Marianne Williamson photoshops herself into the Vogue photo of female presidential candidates that excluded her (2 Pics)

Marianne Williamson photoshopped herself into an Annie Leibovitz portrait of the women running for president in 2020 - after it didn't include her.
The pictures appeared in a Vogue magazine profile of five lawmakers running for the Democratic nomination: Elizabeth Warren, Amy Klobuchar, Kamala Harris, Kirsten Gillibrand, and Tulsi Gabbard.
But Williams, an author who made the first Democratic primary debate, was furious when she was excluded. 
 Marianne Williamson photoshopped herself into an Annie Leibovitz portrait of the women running for president in 2020 after it didn't include her

The original photo that ran in Vogue magazine for an article entitled 'Madam President'
So she edited herself into one of the photos and posted it on her Instagram account. It features her in the portrait hanging over the fireplace, which was a painting of a ship in the original photo. 
'Happy July 4th! Other generations have done what they were called to do, and now it's our generation's time to do what we are called to do,' Williamson wrote as a caption to her altered picture.
'The American revolution is an ongoing process, a continuous journey Into more and more expanded realms of possibility for everyone. It's amazing when you dust off certain phases and reclaim them for their modern relevance. 'Let freedom ring' is not just a cliche after all,' she noted.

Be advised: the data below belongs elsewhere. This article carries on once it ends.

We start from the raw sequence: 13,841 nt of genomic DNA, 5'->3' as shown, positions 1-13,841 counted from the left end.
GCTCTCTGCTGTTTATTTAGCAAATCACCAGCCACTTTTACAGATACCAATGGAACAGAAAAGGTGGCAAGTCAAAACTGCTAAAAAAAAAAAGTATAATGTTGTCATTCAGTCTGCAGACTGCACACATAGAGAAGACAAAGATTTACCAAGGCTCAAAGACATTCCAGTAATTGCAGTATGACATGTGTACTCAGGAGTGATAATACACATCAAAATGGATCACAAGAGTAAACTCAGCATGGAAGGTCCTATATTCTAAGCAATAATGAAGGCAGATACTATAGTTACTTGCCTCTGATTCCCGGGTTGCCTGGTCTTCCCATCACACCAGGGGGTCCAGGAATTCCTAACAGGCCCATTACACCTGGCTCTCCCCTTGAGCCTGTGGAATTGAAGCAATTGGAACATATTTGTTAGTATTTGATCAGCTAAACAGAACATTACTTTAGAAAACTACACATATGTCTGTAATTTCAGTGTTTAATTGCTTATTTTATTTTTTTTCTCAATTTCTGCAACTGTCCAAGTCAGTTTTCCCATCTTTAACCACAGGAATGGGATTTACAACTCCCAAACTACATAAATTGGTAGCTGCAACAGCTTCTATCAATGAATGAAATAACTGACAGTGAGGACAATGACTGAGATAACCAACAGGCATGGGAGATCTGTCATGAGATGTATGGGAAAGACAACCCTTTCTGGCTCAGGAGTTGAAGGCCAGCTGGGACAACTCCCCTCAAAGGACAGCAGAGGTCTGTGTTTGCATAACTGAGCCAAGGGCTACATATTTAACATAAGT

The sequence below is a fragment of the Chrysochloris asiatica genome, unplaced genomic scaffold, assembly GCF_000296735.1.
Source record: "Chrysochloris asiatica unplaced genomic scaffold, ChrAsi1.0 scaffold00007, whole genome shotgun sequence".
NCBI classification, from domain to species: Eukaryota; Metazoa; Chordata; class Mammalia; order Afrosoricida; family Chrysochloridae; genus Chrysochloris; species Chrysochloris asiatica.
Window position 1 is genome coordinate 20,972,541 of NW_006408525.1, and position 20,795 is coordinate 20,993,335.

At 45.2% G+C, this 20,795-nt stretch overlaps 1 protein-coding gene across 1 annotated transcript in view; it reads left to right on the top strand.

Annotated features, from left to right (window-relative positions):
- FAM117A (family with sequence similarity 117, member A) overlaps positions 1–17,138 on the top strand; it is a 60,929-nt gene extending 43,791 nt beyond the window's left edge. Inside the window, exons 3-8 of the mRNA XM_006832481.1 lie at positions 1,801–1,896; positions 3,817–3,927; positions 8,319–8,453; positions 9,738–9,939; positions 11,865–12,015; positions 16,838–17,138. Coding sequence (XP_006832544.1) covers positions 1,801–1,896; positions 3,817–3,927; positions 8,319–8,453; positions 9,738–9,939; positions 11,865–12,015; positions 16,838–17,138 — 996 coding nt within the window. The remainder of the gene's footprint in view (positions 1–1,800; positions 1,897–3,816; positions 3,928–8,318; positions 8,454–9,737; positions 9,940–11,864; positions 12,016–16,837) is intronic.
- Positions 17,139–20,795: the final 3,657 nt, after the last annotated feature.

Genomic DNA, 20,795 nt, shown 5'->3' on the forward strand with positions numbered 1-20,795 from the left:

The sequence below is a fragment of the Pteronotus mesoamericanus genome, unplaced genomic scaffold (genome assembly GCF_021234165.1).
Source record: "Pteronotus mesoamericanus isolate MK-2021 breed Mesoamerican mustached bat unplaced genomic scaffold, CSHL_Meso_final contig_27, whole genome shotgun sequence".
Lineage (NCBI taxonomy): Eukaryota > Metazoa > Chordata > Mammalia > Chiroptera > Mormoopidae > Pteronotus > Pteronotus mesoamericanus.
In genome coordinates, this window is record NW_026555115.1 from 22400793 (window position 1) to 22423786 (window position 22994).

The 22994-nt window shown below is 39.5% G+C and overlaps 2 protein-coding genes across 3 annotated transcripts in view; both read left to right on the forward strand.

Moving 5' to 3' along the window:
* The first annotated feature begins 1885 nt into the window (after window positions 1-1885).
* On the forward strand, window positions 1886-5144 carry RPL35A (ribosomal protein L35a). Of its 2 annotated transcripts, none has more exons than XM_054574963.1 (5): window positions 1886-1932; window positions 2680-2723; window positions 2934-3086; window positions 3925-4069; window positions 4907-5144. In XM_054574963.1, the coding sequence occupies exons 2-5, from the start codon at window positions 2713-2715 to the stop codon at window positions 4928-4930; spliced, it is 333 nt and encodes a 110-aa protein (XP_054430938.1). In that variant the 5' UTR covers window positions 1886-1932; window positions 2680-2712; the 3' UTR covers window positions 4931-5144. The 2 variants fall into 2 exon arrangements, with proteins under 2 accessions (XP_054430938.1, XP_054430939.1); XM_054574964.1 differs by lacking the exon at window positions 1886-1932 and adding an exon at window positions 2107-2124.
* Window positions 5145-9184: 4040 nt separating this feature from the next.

Williamson said she was surprised when she saw the piece. 
'I just saw it online like everyone else did,' Williamson told CNN earlier this week. 'When we asked about it, we were told their decision was about featuring elected officials.' 
When the Vogue piece was posted online on Monday, Wiliamson snapped out at the magazine via her Instagram page. 
'You might have noticed who's not in this picture. And let's be clear why it matters: the issue is ethical responsibility on the part of the media. The framers of the Constitution did not make Vogue magazine the gate keepers of America's political process, here to determine who and who is not to be considered a serious political candidate,' she wrote.

'If we're going to free this country to be all that it can be, then first we have to free ourselves from the thought forms dictated to us by a corporate/political/media establishment. It is the people and the people alone who should decide who will be their president, unburdened by the insidious influence of an elite on patrol. Period. Full stop,' she added.
Williamson was mentioned in the Vogue article - entitled 'Madam President' and written by New York Times reporter Amy Chozick - but does not appear to have been interviewed. 
The magazine said she wasn't included because she was not a member of Congress.
'We're in no way discrediting Marianne Williamson and all she's accomplished,' a Vogue spokeswoman told CNN. 'For the photo, Vogue wanted to highlight the five female lawmakers who bring a collective 40 years of political experience to this race.'  
The author of the piece noted Williamson was included in the article's text. 
'She was included in the piece. I mentioned her in piece. She was not in the photo,' Chozick told CNN. 'At the time in March when this piece was discussed, at the time in April when the photo was taken, the field was so vast they decided to focus on the elected officials.'
Williamson will be on the debate stage in Detroit in July for the second Democratic debate - as will the five other women running for president.
She was the most googled candidate in the first Democratic debate. 
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